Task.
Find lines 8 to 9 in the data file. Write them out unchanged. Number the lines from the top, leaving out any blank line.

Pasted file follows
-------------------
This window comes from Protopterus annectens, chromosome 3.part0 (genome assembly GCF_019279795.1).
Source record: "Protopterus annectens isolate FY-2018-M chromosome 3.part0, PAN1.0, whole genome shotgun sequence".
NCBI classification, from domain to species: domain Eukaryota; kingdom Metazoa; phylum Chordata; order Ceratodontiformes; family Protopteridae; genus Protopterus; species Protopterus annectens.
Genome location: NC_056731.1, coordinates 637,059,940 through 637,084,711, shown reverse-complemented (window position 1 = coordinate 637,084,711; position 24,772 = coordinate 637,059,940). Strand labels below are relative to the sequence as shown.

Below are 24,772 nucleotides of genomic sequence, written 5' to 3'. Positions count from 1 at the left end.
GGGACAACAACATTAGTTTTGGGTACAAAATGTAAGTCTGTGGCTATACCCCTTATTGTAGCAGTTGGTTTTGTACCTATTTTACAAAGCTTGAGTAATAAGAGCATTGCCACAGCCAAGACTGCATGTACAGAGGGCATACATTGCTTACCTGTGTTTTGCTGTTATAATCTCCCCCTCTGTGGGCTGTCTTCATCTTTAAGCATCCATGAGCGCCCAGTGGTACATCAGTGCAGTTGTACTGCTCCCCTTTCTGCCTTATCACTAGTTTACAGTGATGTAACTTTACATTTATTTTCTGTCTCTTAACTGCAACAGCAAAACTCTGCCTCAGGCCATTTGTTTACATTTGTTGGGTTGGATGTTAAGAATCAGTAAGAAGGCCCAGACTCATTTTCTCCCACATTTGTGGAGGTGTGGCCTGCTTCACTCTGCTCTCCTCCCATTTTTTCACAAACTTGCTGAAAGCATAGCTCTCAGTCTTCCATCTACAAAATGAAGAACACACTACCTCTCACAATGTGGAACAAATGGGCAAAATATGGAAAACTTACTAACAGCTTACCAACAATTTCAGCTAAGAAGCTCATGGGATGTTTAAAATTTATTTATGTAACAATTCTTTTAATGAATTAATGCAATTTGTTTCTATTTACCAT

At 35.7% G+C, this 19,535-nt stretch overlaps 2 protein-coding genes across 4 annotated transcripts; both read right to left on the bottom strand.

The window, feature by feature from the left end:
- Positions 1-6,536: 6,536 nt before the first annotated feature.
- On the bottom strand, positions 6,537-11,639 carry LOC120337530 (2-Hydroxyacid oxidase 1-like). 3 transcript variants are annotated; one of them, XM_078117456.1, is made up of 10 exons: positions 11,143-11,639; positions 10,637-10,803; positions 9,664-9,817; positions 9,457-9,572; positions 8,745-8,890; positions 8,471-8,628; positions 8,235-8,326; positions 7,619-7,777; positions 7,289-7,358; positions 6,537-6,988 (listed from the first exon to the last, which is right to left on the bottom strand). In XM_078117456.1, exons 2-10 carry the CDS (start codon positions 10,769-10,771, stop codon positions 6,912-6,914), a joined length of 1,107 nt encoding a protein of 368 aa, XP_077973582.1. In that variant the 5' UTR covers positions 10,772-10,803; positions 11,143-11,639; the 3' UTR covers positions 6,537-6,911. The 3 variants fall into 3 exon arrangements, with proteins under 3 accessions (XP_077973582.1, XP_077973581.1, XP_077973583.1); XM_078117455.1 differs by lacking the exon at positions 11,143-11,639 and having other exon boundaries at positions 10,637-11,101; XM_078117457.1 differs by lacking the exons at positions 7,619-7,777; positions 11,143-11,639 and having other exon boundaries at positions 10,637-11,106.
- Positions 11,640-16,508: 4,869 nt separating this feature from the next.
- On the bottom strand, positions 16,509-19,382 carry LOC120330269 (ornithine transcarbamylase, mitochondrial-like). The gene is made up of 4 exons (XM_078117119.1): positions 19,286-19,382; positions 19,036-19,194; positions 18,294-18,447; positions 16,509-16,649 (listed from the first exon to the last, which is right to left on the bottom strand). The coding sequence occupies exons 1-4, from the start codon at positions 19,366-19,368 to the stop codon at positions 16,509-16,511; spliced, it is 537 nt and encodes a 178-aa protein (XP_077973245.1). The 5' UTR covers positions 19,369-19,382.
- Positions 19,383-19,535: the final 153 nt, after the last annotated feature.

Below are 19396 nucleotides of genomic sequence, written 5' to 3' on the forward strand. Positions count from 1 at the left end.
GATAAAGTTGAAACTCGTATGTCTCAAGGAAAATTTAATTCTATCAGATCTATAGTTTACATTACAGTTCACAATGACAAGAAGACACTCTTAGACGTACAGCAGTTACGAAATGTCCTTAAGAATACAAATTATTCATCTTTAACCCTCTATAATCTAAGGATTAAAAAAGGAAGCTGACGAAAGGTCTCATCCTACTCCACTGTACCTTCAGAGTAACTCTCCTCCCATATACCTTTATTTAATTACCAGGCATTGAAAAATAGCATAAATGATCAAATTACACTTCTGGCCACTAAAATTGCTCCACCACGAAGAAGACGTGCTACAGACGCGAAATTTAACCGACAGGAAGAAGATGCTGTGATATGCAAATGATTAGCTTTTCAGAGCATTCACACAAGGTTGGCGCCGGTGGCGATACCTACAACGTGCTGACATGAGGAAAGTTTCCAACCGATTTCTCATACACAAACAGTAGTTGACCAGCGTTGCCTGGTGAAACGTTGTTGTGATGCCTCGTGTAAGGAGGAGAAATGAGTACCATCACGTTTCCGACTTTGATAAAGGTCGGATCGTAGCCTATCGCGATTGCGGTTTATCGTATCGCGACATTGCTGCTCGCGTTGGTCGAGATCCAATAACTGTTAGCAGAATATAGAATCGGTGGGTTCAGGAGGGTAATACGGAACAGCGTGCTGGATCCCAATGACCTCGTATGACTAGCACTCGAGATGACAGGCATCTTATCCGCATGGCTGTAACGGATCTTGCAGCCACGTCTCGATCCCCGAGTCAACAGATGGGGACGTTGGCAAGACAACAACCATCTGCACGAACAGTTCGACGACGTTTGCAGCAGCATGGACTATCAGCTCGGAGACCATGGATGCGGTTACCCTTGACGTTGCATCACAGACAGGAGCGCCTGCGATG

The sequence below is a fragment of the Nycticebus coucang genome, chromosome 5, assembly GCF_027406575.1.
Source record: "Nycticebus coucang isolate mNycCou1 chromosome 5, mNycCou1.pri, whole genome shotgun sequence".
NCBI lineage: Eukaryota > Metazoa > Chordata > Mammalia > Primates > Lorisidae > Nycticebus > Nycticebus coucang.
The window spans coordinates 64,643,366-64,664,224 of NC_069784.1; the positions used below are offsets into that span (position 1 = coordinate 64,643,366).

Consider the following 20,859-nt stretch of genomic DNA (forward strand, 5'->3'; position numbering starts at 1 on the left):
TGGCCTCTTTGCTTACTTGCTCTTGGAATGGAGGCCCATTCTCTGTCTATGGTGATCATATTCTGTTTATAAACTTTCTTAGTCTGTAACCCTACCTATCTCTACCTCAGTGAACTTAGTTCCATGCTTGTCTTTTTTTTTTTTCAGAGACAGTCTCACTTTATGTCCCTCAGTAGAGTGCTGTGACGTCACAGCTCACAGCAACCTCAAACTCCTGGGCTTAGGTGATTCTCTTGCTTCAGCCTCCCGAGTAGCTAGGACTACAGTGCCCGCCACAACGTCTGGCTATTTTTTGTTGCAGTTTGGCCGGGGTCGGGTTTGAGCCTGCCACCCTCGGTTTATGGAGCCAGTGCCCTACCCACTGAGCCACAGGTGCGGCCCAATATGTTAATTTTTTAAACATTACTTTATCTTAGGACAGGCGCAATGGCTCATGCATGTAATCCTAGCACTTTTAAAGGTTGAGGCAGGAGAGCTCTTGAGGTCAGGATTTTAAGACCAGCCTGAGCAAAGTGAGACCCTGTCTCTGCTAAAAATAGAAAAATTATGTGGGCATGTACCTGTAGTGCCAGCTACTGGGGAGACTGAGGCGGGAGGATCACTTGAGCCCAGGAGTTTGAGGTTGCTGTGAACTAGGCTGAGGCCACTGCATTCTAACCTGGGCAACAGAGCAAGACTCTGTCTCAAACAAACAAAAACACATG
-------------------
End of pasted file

The window, feature by feature from the left end:
- Positions 1-6,536: 6,536 nt before the first annotated feature.